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Pushed To The Brink? The impact of COVID-19 on environmental migration in the Sahel

Date added

22 January 2021


Migration has long been a hallmark of Sahelian populations, with people migrating to mitigate the impacts of environmental degradation and diversify access to livelihoods sources, which remain predominantly based on agricultural activities and natural resources. When the first confirmed cases of COVID-19 emerged in the region in March 2020, governments were prompt to take action, imposing movement restrictions, closing international borders and implementing localised lockdowns, all in view of limiting the spread of the virus. However, this affected long-held seasonal migration patterns, putting on hold an important source of supplementary revenue for millions of Sahelians across the region. This report aims to gauge the impact of these restrictions on environmental migrants' lives in the immediate, mid- and longer term.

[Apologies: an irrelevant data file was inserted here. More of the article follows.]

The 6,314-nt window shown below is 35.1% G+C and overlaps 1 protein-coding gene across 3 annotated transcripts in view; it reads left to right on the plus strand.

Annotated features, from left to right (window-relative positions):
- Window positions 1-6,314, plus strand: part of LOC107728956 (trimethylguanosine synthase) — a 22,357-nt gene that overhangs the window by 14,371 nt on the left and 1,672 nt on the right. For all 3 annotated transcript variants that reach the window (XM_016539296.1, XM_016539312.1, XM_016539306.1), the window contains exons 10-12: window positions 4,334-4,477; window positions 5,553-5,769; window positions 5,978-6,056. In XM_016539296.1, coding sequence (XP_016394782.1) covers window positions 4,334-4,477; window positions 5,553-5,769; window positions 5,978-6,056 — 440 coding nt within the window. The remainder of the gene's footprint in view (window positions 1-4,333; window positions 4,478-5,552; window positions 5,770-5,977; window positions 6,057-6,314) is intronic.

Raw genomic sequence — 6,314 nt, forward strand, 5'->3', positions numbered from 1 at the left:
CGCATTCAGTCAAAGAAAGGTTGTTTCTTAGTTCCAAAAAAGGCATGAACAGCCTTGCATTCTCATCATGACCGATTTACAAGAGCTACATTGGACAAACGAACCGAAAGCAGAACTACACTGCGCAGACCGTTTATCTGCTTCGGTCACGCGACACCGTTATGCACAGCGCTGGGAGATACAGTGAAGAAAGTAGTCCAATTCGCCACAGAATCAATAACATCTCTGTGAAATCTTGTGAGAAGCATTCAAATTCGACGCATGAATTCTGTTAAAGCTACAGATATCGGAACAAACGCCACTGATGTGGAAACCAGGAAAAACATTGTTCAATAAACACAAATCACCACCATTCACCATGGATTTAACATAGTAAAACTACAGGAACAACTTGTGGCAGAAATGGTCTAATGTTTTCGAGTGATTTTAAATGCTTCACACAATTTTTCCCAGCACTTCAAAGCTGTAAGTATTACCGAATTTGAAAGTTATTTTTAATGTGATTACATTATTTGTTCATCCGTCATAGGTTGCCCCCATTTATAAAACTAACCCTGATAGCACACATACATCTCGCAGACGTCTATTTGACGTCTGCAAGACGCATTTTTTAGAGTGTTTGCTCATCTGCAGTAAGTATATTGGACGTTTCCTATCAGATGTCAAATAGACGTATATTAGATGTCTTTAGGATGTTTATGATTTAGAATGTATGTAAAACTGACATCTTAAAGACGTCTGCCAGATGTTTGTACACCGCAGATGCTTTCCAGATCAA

The study, conducted by REACH in partnership with Start Network as part of the Migration Emergency Response Fund (MERF), aims to increase understanding of the interlinkages between migration, climate change and COVID-19 in the Sahel. It also aims to improve Start Network member agencies' and the donor community's ability to respond to this crisis. The study's findings draw on an extensive secondary data review, the knowledge of migration experts, and humanitarian and development practitioners in the region. Most importantly, the findings draw on 135 individual in-person interviews with migrants engaged in seasonal migration patterns in the region, which were conducted with migrants and non-migrants in Burkina Faso, Nigeria and Niger.